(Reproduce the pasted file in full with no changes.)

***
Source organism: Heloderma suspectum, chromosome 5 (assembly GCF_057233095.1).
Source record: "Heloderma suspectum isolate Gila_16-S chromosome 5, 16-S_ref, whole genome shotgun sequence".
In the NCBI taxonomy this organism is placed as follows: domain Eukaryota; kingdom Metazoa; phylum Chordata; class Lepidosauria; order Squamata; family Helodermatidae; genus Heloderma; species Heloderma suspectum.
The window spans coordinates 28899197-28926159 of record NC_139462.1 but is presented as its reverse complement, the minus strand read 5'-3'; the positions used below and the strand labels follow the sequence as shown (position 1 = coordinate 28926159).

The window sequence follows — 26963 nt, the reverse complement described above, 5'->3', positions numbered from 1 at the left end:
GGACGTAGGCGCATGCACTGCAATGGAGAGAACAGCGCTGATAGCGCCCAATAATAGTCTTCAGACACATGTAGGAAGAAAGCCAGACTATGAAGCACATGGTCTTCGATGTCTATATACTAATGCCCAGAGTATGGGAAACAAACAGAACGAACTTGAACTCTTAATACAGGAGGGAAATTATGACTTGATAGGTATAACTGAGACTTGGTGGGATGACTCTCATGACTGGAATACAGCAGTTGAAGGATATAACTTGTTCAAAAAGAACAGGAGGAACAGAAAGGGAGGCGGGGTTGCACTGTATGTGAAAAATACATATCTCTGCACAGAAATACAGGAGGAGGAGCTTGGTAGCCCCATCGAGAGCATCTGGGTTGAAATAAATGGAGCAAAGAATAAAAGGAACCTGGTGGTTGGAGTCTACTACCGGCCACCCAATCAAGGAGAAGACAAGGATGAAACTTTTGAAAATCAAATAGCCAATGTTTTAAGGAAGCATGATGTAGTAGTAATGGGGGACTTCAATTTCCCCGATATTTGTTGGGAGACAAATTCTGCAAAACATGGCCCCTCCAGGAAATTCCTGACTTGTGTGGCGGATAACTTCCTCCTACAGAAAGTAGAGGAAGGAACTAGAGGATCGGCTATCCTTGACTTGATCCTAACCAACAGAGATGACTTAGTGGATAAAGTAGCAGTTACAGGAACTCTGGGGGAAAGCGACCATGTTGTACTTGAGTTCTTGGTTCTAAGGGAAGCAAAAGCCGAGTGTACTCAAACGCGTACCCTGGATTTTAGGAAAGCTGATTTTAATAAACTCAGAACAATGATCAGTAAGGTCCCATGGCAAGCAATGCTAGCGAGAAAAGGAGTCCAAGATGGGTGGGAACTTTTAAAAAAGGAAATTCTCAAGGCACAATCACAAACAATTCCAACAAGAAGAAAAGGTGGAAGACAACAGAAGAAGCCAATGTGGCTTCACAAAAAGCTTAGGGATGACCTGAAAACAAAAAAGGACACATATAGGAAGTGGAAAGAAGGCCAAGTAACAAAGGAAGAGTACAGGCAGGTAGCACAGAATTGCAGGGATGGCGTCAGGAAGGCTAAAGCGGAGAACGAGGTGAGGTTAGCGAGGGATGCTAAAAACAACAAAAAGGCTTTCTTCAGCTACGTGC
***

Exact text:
Source organism: Heloderma suspectum, chromosome 5 (assembly GCF_057233095.1).
Source record: "Heloderma suspectum isolate Gila_16-S chromosome 5, 16-S_ref, whole genome shotgun sequence".
In the NCBI taxonomy this organism is placed as follows: domain Eukaryota; kingdom Metazoa; phylum Chordata; class Lepidosauria; order Squamata; family Helodermatidae; genus Heloderma; species Heloderma suspectum.
The window spans coordinates 28899197-28926159 of record NC_139462.1 but is presented as its reverse complement, the minus strand read 5'-3'; the positions used below and the strand labels follow the sequence as shown (position 1 = coordinate 28926159).

The window sequence follows — 26963 nt, the reverse complement described above, 5'->3', positions numbered from 1 at the left end:
GGACGTAGGCGCATGCACTGCAATGGAGAGAACAGCGCTGATAGCGCCCAATAATAGTCTTCAGACACATGTAGGAAGAAAGCCAGACTATGAAGCACATGGTCTTCGATGTCTATATACTAATGCCCAGAGTATGGGAAACAAACAGAACGAACTTGAACTCTTAATACAGGAGGGAAATTATGACTTGATAGGTATAACTGAGACTTGGTGGGATGACTCTCATGACTGGAATACAGCAGTTGAAGGATATAACTTGTTCAAAAAGAACAGGAGGAACAGAAAGGGAGGCGGGGTTGCACTGTATGTGAAAAATACATATCTCTGCACAGAAATACAGGAGGAGGAGCTTGGTAGCCCCATCGAGAGCATCTGGGTTGAAATAAATGGAGCAAAGAATAAAAGGAACCTGGTGGTTGGAGTCTACTACCGGCCACCCAATCAAGGAGAAGACAAGGATGAAACTTTTGAAAATCAAATAGCCAATGTTTTAAGGAAGCATGATGTAGTAGTAATGGGGGACTTCAATTTCCCCGATATTTGTTGGGAGACAAATTCTGCAAAACATGGCCCCTCCAGGAAATTCCTGACTTGTGTGGCGGATAACTTCCTCCTACAGAAAGTAGAGGAAGGAACTAGAGGATCGGCTATCCTTGACTTGATCCTAACCAACAGAGATGACTTAGTGGATAAAGTAGCAGTTACAGGAACTCTGGGGGAAAGCGACCATGTTGTACTTGAGTTCTTGGTTCTAAGGGAAGCAAAAGCCGAGTGTACTCAAACGCGTACCCTGGATTTTAGGAAAGCTGATTTTAATAAACTCAGAACAATGATCAGTAAGGTCCCATGGCAAGCAATGCTAGCGAGAAAAGGAGTCCAAGATGGGTGGGAACTTTTAAAAAAGGAAATTCTCAAGGCACAATCACAAACAATTCCAACAAGAAGAAAAGGTGGAAGACAACAGAAGAAGCCAATGTGGCTTCACAAAAAGCTTAGGGATGACCTGAAAACAAAAAAGGACACATATAGGAAGTGGAAAGAAGGCCAAGTAACAAAGGAAGAGTACAGGCAGGTAGCACAGAATTGCAGGGATGGCGTCAGGAAGGCTAAAGCGGAGAACGAGGTGAGGTTAGCGAGGGATGCTAAAAACAACAAAAAGGCTTTCTTCAGCTACGTGC